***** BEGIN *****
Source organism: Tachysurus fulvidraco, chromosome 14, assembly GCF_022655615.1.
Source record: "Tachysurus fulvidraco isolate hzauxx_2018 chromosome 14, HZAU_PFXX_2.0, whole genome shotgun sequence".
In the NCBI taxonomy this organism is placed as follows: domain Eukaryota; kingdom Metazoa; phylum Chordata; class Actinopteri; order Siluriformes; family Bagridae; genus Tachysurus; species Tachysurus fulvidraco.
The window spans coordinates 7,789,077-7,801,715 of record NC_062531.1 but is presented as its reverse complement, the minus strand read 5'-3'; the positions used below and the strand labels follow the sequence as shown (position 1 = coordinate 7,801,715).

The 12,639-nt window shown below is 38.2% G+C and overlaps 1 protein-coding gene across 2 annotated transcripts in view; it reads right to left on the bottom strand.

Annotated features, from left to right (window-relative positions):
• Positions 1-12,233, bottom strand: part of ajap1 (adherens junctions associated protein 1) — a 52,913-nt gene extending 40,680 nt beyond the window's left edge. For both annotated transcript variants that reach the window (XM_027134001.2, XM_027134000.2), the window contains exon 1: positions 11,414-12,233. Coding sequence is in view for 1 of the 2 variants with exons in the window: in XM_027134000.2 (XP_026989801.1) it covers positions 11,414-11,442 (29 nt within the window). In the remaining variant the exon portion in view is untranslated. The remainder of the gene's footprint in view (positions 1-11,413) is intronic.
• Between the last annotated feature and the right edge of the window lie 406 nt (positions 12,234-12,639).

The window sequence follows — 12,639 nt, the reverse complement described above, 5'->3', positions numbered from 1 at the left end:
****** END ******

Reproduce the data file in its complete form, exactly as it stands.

Source organism: Tachysurus fulvidraco, chromosome 14, assembly GCF_022655615.1.
Source record: "Tachysurus fulvidraco isolate hzauxx_2018 chromosome 14, HZAU_PFXX_2.0, whole genome shotgun sequence".
In the NCBI taxonomy this organism is placed as follows: domain Eukaryota; kingdom Metazoa; phylum Chordata; class Actinopteri; order Siluriformes; family Bagridae; genus Tachysurus; species Tachysurus fulvidraco.
The window spans coordinates 7,789,077-7,801,715 of record NC_062531.1 but is presented as its reverse complement, the minus strand read 5'-3'; the positions used below and the strand labels follow the sequence as shown (position 1 = coordinate 7,801,715).

The 12,639-nt window shown below is 38.2% G+C and overlaps 1 protein-coding gene across 2 annotated transcripts in view; it reads right to left on the bottom strand.

Annotated features, from left to right (window-relative positions):
• Positions 1-12,233, bottom strand: part of ajap1 (adherens junctions associated protein 1) — a 52,913-nt gene extending 40,680 nt beyond the window's left edge. For both annotated transcript variants that reach the window (XM_027134001.2, XM_027134000.2), the window contains exon 1: positions 11,414-12,233. Coding sequence is in view for 1 of the 2 variants with exons in the window: in XM_027134000.2 (XP_026989801.1) it covers positions 11,414-11,442 (29 nt within the window). In the remaining variant the exon portion in view is untranslated. The remainder of the gene's footprint in view (positions 1-11,413) is intronic.
• Between the last annotated feature and the right edge of the window lie 406 nt (positions 12,234-12,639).

The window sequence follows — 12,639 nt, the reverse complement described above, 5'->3', positions numbered from 1 at the left end: